Insights

FCPA 2017 Year in Review

FCPA 2017 Year in Review

Under the Trump Administration, the number of DOJ and SEC corporate enforcement actions declined, with only five corporate FCPA resolutions in the last 49 weeks of the year. The number of 2017 Trump Administration corporate FCPA enforcement actions was a steep drop from the 25 corporate resolutions in 2016 and even lower than the number of corporate resolutions in the last three weeks of the Obama Administration.

However, the slowdown in corporate enforcement actions has not led to a slowdown in corruption investigations. The DOJ, FBI, and SEC continue to devote significant resources to FCPA investigations and prosecutions, and the enhanced collaboration between U.S. enforcement authorities and their foreign counterparts has increasingly led to heightened anticorruption enforcement activity in jurisdictions around the world.

Key Highlights

There were six key highlights from 2017 Foreign Corrupt Practices Act ("FCPA") enforcement.

  1. The number of corporate FCPA enforcement actions in the first year of the Trump Administration—or 49 weeks, to be precise—was lower than any full year in the last 10 years and even lagged behind the first three weeks of January, which marked the end of the Obama Administration. There was a corresponding increase in publicly reported corporate FCPA declinations. Overall FCPA enforcement against individuals increased in 2017, however, consistent with recent Department of Justice ("DOJ") and Securities and Exchange Commission ("SEC") initiatives to focus on individual accountability.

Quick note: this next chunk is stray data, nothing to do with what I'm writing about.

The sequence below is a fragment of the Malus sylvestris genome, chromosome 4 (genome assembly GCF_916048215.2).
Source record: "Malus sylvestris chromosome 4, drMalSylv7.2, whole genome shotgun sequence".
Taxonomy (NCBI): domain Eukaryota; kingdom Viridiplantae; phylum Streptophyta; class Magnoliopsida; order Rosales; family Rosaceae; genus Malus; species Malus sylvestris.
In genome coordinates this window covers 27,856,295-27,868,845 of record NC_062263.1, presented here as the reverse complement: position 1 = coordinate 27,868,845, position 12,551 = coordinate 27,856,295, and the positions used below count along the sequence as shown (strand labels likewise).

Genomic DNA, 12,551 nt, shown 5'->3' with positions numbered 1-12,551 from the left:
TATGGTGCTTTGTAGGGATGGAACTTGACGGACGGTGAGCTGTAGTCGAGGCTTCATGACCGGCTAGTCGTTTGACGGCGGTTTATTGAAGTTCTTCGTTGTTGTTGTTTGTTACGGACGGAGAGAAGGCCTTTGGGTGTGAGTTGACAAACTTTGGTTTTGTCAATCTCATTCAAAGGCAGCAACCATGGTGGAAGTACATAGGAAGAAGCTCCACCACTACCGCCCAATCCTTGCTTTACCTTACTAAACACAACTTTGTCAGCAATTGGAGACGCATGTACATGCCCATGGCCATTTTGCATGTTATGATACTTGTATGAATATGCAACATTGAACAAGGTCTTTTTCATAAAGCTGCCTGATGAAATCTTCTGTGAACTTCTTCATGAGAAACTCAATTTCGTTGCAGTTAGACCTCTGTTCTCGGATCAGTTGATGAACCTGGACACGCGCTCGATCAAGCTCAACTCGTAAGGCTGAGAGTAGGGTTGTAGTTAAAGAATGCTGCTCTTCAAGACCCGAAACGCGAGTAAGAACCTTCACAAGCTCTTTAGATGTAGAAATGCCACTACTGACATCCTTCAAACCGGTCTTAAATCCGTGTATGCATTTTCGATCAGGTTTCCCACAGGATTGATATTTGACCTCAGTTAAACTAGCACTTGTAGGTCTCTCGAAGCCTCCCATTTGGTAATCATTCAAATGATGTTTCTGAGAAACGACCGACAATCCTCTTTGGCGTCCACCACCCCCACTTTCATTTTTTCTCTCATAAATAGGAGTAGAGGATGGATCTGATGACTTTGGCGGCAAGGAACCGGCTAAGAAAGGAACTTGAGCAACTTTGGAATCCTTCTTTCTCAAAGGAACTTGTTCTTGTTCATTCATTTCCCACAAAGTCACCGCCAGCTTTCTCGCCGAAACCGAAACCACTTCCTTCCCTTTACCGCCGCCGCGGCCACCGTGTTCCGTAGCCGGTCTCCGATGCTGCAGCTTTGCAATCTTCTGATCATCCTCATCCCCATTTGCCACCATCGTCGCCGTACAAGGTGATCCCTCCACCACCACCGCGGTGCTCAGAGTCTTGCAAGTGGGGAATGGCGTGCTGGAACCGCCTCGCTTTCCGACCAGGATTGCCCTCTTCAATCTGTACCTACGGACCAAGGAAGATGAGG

2. The Deputy Attorney General announced a new FCPA enforcement policy that replaces the FCPA Pilot Program and creates a presumption that absent "aggravating circumstances," companies will not face criminal prosecution or other DOJ enforcement actions based on self-disclosed FCPA violations, full cooperation, and timely and appropriate remediation.
  3. Significant delays in replacing the Assistant Attorney General for the Criminal Division of the DOJ and several senior anticorruption enforcement positions have created some uncertainty about whether the full impact of the Trump Administration on FCPA enforcement has been realized.
  4. The DOJ did not require monitors in any of its three Trump Administration corporate FCPA resolutions. This is a marked change from 2016, when seven DOJ corporate FCPA resolutions required the company to hire an independent monitor for a three-year term. In 2017, the SEC required three compliance monitors, each in a so-called "repeat offender" action.
  5. The U.S. Supreme Court significantly limited the SEC’s ability to collect disgorgement by subjecting disgorgement to a five-year statute of limitations.
  6. The DOJ coordinated with foreign authorities in the Netherlands, Switzerland, the United Kingdom, Singapore, and Brazil in the investigation and resolution of four major global anticorruption cases, showcasing the continuing development of anticorruption enforcement in jurisdictions outside the United States and the importance of coordinating investigations and resolutions with multiple sovereigns.

Read the full White Paper.

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